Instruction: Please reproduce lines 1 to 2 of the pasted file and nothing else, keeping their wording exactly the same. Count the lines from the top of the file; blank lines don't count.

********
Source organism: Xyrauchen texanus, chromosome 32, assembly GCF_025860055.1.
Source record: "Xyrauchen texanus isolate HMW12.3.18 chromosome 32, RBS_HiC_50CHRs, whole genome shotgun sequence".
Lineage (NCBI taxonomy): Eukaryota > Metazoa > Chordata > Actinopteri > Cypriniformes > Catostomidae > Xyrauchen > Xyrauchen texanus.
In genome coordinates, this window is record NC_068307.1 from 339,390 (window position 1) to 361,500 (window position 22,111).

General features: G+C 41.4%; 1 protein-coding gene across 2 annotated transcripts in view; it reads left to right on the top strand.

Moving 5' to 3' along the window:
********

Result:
Source organism: Xyrauchen texanus, chromosome 32, assembly GCF_025860055.1.
Source record: "Xyrauchen texanus isolate HMW12.3.18 chromosome 32, RBS_HiC_50CHRs, whole genome shotgun sequence".